Though his roots are in Indiana and the alternative rock scene of late-‘80s Boston, John P. Strohm spent over a decade in the Magic City before moving up to Nashville to pursue a career in music law — during which he has worked with some of the most critically and commercially successful acts of the last five years.
Strohm’s main band, Blake Babies, which also includes guitarist Juliana Hatfield and drummer Freda Love, was originally active between 1986 and 1992, during which time they released three moderately successful alt-rock albums. After a brief reunion around the turn of the century (which saw the release of another studio album, God Bless the Blake Babies), the group disbanded.
This year, though, Blake Babies have been playing shows after finding, remixing and releasing a series of demos from their 1989 record, Earwig. As part of their reunion shows, the Blake Babies will be coming to Saturn. Recently, Strohm spoke about revisiting nearly 30-year-old songs, becoming a music lawyer and his time in Birmingham.
Weld: When did you live down here in Birmingham?
John P. Strohm: The band is from Boston, and I left Boston in 1991 and went back to my hometown of Bloomingdale, Indiana. I met my wife, Heather, who was in business school there. She is from Birmingham. She moved there, and I followed her in 1997. I was there from ’97 to 2011, so a good while.
Weld: The last reunion of the Blake Babies was around 2001. Why another reunion now?
Strohm: The short answer is for fun. It’s not for profit at this point. We’ve ended up in fairly different places. The last time we played was in 2000 or 2001 and made a record. That was after we had been broken up seven or eight years. Since then, we’ve all gone wildly different directions. Juliana has continued to pursue music and make records in different permutations, so it’s all familiar to her. I work in the music industry as a lawyer for musicians, including her. Freda is more in the academic world. She and her husband both teach at Northwestern in Chicago.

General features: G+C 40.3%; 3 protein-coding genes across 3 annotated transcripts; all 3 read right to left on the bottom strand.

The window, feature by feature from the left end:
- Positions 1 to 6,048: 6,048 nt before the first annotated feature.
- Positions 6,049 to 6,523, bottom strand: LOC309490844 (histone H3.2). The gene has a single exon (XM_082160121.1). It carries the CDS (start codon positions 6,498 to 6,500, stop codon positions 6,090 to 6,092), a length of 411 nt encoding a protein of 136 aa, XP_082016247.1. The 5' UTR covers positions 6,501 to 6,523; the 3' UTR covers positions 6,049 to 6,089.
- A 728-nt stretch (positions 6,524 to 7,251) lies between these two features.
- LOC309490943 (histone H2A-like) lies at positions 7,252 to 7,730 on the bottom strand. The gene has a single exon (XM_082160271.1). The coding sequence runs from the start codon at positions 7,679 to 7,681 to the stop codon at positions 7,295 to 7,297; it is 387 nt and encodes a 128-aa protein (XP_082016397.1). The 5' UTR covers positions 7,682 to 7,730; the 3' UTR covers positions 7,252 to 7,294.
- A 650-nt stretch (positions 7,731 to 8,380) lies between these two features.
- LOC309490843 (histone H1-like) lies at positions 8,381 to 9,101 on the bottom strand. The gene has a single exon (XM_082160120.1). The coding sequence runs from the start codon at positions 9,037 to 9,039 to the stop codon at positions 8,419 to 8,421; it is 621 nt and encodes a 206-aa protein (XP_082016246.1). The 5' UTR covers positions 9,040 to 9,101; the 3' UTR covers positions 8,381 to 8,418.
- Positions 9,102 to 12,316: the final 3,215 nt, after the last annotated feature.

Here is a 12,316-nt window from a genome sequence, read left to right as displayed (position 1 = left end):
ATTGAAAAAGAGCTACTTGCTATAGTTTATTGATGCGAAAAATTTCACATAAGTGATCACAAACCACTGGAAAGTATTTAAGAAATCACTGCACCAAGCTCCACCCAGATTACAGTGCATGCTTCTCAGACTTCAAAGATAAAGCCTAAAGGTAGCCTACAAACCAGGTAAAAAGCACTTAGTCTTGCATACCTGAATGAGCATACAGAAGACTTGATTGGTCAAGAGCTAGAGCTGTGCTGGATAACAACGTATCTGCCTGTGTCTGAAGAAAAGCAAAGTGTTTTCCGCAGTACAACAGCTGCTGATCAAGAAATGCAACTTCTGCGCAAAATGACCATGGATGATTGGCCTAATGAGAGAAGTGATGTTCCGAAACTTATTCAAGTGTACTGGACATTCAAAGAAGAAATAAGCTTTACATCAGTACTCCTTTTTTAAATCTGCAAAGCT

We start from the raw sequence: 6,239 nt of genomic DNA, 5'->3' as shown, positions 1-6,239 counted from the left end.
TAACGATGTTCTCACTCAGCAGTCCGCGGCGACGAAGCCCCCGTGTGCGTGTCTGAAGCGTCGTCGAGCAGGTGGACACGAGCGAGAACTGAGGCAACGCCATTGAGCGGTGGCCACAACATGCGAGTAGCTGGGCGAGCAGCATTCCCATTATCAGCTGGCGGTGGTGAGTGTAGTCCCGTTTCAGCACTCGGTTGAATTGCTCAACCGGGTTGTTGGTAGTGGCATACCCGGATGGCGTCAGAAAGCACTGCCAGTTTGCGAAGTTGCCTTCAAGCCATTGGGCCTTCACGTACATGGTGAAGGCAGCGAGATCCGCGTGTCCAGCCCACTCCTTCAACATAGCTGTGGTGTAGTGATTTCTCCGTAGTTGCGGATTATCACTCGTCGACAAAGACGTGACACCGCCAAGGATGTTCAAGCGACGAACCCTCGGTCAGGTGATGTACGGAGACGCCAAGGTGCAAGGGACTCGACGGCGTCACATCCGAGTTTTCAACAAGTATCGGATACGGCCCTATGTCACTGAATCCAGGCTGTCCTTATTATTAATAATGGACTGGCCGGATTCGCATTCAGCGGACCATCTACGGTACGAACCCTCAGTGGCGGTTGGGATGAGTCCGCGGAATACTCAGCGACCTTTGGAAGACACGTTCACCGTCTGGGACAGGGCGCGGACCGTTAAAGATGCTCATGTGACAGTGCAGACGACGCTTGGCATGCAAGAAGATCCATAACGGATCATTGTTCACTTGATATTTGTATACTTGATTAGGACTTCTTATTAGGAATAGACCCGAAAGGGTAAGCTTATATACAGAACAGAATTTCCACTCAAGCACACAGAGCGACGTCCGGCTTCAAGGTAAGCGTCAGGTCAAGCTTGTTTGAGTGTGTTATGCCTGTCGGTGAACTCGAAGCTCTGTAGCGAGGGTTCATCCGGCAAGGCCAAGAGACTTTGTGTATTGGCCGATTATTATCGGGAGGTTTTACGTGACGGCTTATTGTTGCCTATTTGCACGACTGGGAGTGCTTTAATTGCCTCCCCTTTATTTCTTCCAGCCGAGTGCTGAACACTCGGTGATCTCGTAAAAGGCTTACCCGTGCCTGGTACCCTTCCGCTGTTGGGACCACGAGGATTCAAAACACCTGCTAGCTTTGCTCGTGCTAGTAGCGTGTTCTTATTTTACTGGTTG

I think I tricked them into playing because I found this demo tape of songs we did for our first album. I proposed doing a crowdfunding campaign to pre-sell them, which we did, and I then proposed playing shows as an incentive for the campaign. Freda is usually up for stuff, but Juliana is always a little more hesitant. She has her own agenda because she has to think about how it could potentially interfere with other projects.
It seemed to line up, so we got together last summer to play some shows for the PledgeMusic campaign. The chemistry was still there. We really enjoyed each other’s company, enjoyed the shows and enjoyed meeting fans, so we decided to prolong it [through] a few shows this fall. Nashville and Birmingham were easy to put together because these were sort of hometowns for me. I know the club people and how to put something together.
Weld: And you have a bit of history with Saturn, where you’ll be performing.